The independent governmental body known as the Kenosha Unified School District was created in 1967 but was built on a foundation of educational excellence established by area schools as early as 1835, a full 13 years before Wisconsin even became a state.
The first schoolhouse was built in 1837 as the second structure on Main Street (now 56th Street and Sixth Avenue in Kenosha). In 1838, William Bullen built a frame structure located on the site of the former Weiskopf School (50th Street and Sheridan Road) that became the first regular academy in 1839.
That same year, the community designated land for use as a “common school,” forerunner of the public schools. A wooden structure was built on the site and was used until 1845. In 1849, a new building was completed and opened its doors to 400 students.
Also in 1845, Col. Michael Frank moved to Southport (as Kenosha was known) and became editor of its newspaper. As early as 1840, Frank advocated “free schools,” another forerunner of the public school system. In 1843, he introduced the first bill in the Wisconsin territorial legislature to establish schools. While it didn’t pass at the territorial level, a law authorizing the establishment of free schools within the limits of Southport did pass in 1845, paving the way for the establishment of public schools in what would soon be called Kenosha.
In 1890, the foundation was laid for a secondary school where the present Reuther Central High School stands.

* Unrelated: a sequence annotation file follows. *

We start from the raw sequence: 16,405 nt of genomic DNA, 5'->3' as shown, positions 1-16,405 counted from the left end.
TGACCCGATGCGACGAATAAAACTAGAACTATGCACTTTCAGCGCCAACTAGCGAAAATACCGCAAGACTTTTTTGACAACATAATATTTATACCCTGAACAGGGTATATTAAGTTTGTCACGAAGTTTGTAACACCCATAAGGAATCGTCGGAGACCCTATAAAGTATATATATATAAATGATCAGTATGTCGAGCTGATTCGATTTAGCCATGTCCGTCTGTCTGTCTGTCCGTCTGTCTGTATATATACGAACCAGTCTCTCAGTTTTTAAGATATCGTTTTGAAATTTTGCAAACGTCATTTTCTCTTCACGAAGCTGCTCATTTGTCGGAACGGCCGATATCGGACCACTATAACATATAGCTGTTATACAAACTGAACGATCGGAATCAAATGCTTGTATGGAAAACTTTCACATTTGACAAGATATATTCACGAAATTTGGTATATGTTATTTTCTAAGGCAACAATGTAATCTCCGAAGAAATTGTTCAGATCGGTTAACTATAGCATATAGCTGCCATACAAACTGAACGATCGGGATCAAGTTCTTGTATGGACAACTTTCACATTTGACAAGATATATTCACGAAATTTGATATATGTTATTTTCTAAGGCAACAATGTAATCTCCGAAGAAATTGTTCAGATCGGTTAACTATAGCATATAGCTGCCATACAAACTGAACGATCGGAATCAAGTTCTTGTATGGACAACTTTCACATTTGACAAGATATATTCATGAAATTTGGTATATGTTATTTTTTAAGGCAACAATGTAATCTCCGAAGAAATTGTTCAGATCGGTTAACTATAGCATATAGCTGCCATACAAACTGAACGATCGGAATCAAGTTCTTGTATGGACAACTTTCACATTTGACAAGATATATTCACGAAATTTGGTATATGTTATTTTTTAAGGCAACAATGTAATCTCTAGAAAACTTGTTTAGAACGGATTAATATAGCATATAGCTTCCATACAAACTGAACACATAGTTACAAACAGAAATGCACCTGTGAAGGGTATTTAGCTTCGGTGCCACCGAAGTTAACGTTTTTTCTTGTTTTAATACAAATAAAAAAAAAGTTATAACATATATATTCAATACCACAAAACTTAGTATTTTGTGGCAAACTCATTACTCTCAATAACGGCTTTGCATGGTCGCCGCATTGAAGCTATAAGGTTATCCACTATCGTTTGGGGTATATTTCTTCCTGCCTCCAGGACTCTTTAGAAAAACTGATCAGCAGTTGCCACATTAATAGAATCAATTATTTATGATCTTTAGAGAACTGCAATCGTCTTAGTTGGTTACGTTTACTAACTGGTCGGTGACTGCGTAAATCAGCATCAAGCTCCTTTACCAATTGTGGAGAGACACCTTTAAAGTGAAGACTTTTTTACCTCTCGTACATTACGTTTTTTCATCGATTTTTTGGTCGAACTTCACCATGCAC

“It is impossible to measure the influence of Kenosha in shaping the educational policy of other cities and villages as they opened their secondary schools,” one historian said.
Another educator having a profound effect on the development of the Kenosha public school system, and public schools throughout the nation, was Mary D. Bradford, who served the Kenosha schools as a teacher an then superintendent from 1878 to 1894, and again from 1910 through 1921, in the interim helping Wisconsin establish its outstanding higher education public school system.
Kenosha Unified School District, after being operated as a part of city government, became a fiscally independent governmental unit in 1967 and continues to serve residents of the city of Kenosha, village of Pleasant Prairie, and town and village of Somers in southeastern Wisconsin, specifically eastern Kenosha County. It is bound by the Illinois border to the south, Racine County to the north, Lake Michigan to the east and Interstate 94 to the west. The 4K through 12 public school system serves more than 21,000 students annually. Today, Kenosha Unified consists of three high schools (grades 9-12), five middle schools (grades 6-8), 22 elementary schools (4K-5), five charter schools, five choice schools, one specialty school, one Head Start facility and one district office.